[Media Invite] An Iron-Clad Cereal: Nestle Cerelac

We all know that we need to include iron in our meals. Ever wondered what exactly iron does for our body? And why it is so much more important for babies?

Iron makes haemoglobin, a part of red blood cells. And red blood cells carry oxygen to all parts of the body to aid in the production of energy. Feeling tired? Take an iron boost!

What about babies? They have large amounts of iron stored in their bodies from birth to last for about six months. After six months, weaning is introduced to increase their nutritional needs. Which is why you see that some cereals in the market are iron-fortified to meet those nutritional needs.

I was invited to the Nestle Cerelac media launch last week, and they were kind enough to let me bring the boys along. Fortunately I brought enough activities to keep the boys occupied, tho Ollie started listening to the talks given by Dr Janice Wong, Paediatrician from Thomson Paediatric Centre, and Ms France Yeo, Child Psychologist. He was asking me questions about the MRI of the brain, what iron is about..so not only educational for us but for the kids too!

Ollie listening intently to what iron deficiencies is about

Ollie listening intently to what iron deficiencies is about

He definitely loved the display that Nestle put up to show the various ingredients that goes into their cereals, and the food was really too!

what goes into Nestle's cereals

what goes into Nestle’s cereals

 

Ollie holding on to some oats

Ollie holding on to some oats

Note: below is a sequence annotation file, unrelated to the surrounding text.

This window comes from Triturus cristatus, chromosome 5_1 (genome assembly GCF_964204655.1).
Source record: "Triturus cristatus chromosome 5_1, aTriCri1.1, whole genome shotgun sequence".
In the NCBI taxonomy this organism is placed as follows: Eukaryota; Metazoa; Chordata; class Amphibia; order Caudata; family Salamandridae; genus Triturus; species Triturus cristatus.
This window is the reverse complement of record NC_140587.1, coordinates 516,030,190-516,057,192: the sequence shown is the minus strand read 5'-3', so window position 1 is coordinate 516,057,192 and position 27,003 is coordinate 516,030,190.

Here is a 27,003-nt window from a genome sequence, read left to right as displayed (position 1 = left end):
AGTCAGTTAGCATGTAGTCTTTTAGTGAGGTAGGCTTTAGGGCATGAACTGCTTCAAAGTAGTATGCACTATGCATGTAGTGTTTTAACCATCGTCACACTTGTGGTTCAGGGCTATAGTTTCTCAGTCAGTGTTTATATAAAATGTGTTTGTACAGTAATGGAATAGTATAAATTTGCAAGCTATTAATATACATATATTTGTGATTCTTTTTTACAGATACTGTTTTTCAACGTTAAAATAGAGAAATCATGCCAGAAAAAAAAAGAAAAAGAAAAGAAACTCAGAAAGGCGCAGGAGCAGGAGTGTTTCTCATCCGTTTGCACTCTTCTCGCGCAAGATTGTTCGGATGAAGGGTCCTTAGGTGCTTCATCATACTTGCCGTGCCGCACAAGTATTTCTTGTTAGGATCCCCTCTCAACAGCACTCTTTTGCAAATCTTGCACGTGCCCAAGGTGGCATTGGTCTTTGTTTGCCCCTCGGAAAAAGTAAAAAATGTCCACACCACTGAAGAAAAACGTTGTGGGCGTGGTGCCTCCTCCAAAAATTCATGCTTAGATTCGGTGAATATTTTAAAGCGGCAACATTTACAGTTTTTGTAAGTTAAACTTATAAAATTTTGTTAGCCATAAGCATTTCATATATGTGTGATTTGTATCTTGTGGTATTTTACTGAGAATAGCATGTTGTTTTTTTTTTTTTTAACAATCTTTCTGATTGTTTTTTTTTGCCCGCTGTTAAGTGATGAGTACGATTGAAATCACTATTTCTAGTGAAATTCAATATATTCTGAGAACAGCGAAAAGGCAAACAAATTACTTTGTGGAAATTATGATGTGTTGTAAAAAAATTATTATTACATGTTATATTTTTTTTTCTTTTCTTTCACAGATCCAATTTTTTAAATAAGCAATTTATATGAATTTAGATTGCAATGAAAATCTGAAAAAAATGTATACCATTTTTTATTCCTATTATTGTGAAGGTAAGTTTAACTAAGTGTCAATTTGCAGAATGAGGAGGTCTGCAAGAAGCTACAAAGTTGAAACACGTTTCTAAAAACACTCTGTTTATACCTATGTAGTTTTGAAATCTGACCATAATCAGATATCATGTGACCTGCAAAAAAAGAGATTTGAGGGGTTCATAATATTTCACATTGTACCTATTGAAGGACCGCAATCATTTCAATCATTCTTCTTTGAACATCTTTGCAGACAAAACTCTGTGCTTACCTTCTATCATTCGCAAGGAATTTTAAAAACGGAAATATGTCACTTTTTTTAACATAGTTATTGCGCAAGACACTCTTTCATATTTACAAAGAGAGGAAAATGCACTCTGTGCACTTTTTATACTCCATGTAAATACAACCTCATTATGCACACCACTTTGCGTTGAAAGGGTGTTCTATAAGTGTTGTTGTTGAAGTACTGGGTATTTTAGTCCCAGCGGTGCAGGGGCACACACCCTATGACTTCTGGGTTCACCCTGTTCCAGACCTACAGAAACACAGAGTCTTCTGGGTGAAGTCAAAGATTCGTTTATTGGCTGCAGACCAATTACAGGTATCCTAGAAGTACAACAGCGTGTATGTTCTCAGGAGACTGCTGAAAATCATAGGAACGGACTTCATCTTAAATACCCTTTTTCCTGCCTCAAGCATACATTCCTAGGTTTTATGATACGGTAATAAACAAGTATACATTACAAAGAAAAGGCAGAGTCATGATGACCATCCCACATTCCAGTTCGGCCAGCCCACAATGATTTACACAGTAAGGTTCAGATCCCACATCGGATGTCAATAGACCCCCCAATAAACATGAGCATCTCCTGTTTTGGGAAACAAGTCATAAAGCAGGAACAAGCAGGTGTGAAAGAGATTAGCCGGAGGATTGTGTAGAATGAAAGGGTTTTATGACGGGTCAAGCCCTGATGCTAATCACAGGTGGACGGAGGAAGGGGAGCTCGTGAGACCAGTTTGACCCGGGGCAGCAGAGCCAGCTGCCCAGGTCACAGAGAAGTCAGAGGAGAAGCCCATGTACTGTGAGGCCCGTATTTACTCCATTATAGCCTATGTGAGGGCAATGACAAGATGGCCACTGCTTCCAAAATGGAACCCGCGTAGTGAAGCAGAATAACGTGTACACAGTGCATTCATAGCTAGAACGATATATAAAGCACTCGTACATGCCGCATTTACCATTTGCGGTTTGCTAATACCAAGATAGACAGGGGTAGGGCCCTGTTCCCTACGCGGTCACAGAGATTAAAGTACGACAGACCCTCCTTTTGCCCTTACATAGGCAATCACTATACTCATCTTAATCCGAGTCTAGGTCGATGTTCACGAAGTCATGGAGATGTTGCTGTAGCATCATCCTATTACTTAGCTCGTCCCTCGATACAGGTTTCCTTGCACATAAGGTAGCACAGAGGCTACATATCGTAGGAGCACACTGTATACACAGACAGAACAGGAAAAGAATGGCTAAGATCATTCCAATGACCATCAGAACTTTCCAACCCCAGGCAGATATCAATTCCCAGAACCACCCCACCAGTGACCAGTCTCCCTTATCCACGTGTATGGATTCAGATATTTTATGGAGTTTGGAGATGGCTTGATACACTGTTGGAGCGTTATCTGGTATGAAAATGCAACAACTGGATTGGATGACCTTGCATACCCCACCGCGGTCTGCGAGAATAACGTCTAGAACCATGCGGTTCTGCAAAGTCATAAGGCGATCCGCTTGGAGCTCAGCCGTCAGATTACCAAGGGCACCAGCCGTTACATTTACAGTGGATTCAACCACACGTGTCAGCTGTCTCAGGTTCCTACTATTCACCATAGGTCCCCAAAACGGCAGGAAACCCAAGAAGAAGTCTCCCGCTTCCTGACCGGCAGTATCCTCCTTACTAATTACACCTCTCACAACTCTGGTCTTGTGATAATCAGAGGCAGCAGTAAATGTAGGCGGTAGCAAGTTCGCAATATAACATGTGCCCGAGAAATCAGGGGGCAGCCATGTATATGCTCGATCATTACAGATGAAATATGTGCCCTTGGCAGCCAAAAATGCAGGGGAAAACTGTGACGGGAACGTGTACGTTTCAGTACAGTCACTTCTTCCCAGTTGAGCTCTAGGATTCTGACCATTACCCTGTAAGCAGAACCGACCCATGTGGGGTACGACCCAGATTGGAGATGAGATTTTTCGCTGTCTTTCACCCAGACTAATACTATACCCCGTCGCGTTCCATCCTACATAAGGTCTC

Those who have grown up in Singapore, this brand is a no-brainer. My maternal grandma refers to the Nestle Rice Cereal or Brown Rice Cereal as “bee gor” . I obviously grew up on it. It was the first brand I thought about when I was weaning the boys.

Nestle CERELAC - More iRON

Nestle has recently launched a new range of cereal that is now infused with higher iron content, which will meet more than 50% of an infant’s daily iron requirement in just one serving! I remembered racking my brains to make sure that I even out the amount of nutrients, not too much orange food so that kiddo doesn’t turn orange, oh wait..what other kinds of food has protein? Can I offer him beef to amp up his iron intake?

So much headache. Now that the cereals offer more, it is one less thing to think about! But of course you would slowly introduce other foods that are iron-rich too! I had an opportunity to quickly ask Dr Janice Wong some burning questions. I knew that food that are rich in Vitamin C will aid in iron absorption, but all I could think of was oranges and lemons, and we don’t usually offer that to babies at 6 months of age! How now brown cow? Her reply:

Not only citrus fruits are high in Vitamin C. Other vegetables like brocolli, spinach are also high in Vitamin C. Fruits like kiwi, and strawberries also contain loads of Vitamin C.”

So there you have it! Get those Vitamin C rich food, mix it together with the cereal, and tadah. Don’t waste those darn iron.

Nestle CERELAC range

I was excited when I saw that they have a Rice and Soya cereal! This would be awesome for parents who have kids that are lactose intolerant! I quickly spoke to the people from Nestle and unfortunately found out that it still does contain milk. But hey, they did say that it would be something they may consider in the future, so there is hope!

Nestle CERELAC - Rice & Soya

It was a really enriching session, to learn more about the lack of iron in a child’s diet can affect their motor, cognitive and socio-emotional development, co-ordination and behaviour of the child.

Oh..and guess what? Nestle Cerelac also has an online iRON Calculator! With the calculator, you can calculate your baby’s dietary intake with just a few clicks! Simply visit the Nestle iRON Calculator website here. Here’s a sneal peak of what to expect!

Nestle iRON Calculator

The New Nestle CERELAC Infant Cereals are now available at all leading stores at a retail price of $4.50, $5.50, $6.50 for 225g, 250g and 350g pack sizes respectively.

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